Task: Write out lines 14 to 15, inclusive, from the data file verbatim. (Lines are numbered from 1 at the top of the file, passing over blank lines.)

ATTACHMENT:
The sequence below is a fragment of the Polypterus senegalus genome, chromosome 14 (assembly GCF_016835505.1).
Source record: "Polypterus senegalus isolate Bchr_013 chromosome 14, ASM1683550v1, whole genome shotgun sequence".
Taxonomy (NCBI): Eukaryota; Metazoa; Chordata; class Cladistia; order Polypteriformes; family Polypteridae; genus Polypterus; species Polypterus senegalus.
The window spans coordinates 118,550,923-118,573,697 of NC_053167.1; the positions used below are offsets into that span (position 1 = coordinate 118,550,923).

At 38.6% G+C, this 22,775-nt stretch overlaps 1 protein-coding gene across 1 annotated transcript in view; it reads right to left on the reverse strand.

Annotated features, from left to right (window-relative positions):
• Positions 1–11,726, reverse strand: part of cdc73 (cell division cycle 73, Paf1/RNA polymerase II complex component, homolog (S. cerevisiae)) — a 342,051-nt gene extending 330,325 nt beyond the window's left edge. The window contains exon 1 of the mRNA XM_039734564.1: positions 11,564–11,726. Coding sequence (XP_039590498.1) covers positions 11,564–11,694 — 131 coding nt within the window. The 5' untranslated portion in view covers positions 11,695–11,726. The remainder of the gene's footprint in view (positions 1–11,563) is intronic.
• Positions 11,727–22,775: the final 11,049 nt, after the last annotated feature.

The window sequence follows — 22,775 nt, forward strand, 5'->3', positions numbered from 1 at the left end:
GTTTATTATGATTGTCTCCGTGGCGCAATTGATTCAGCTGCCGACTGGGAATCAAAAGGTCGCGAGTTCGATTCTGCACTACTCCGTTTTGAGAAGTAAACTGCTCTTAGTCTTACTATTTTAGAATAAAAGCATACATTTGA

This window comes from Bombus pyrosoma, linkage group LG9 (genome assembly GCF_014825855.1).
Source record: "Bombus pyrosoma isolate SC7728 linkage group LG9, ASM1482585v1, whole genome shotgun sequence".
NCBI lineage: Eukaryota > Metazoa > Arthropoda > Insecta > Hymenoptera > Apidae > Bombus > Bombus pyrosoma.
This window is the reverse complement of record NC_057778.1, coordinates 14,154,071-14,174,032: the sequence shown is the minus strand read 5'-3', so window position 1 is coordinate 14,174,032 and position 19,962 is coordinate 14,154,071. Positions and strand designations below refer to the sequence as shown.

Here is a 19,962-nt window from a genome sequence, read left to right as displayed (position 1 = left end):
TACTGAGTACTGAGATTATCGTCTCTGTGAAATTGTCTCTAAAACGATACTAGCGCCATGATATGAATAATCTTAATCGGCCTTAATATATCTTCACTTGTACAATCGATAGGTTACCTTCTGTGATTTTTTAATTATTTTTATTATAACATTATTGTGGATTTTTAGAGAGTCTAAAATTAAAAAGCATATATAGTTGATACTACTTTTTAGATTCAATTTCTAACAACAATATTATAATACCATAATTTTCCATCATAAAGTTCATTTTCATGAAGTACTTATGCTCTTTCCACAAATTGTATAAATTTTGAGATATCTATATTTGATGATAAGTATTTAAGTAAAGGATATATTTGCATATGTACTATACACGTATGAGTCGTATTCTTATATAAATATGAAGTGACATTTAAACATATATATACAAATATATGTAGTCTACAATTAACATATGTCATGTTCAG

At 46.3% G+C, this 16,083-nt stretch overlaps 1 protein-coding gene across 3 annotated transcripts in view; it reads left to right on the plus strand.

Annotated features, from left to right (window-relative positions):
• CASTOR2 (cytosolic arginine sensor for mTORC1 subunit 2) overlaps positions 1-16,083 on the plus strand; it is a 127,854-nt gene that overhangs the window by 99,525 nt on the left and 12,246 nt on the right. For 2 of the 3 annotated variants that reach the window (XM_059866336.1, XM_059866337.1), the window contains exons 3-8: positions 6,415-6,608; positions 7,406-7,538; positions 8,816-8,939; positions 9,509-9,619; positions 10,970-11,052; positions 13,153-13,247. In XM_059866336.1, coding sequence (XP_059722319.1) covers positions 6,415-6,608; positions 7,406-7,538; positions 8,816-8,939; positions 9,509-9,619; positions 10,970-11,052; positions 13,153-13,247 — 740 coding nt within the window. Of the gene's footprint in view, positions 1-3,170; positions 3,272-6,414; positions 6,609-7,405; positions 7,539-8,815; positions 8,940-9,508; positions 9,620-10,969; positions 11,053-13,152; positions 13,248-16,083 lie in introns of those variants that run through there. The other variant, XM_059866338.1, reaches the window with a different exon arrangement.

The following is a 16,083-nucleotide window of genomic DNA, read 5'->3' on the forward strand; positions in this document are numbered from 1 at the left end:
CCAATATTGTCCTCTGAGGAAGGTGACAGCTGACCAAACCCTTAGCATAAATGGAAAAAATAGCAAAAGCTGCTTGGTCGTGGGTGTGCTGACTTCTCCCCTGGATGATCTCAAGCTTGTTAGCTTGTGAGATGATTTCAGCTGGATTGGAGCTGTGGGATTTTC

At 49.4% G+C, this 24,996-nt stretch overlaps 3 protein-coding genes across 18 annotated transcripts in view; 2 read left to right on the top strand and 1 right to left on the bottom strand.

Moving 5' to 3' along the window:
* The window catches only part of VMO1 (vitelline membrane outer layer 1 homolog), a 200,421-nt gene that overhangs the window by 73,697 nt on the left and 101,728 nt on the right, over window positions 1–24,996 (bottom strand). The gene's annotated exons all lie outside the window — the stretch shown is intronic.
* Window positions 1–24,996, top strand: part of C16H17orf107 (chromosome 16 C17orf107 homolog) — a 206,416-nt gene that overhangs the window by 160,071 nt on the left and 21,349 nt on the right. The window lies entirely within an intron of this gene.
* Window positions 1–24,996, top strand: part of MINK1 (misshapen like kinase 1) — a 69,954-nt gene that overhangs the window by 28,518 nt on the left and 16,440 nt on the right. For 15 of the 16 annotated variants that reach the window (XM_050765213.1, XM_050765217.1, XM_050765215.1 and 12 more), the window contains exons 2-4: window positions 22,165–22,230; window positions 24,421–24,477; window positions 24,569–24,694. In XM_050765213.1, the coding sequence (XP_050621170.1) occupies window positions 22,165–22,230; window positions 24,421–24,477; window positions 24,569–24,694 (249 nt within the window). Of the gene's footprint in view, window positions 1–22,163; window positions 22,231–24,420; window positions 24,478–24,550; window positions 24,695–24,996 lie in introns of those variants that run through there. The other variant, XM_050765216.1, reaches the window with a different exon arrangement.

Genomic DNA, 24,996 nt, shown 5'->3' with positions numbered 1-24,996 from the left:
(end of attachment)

This window is the reverse complement of record NC_057778.1, coordinates 14,154,071-14,174,032: the sequence shown is the minus strand read 5'-3', so window position 1 is coordinate 14,174,032 and position 19,962 is coordinate 14,154,071. Positions and strand designations below refer to the sequence as shown.

Here is a 19,962-nt window from a genome sequence, read left to right as displayed (position 1 = left end):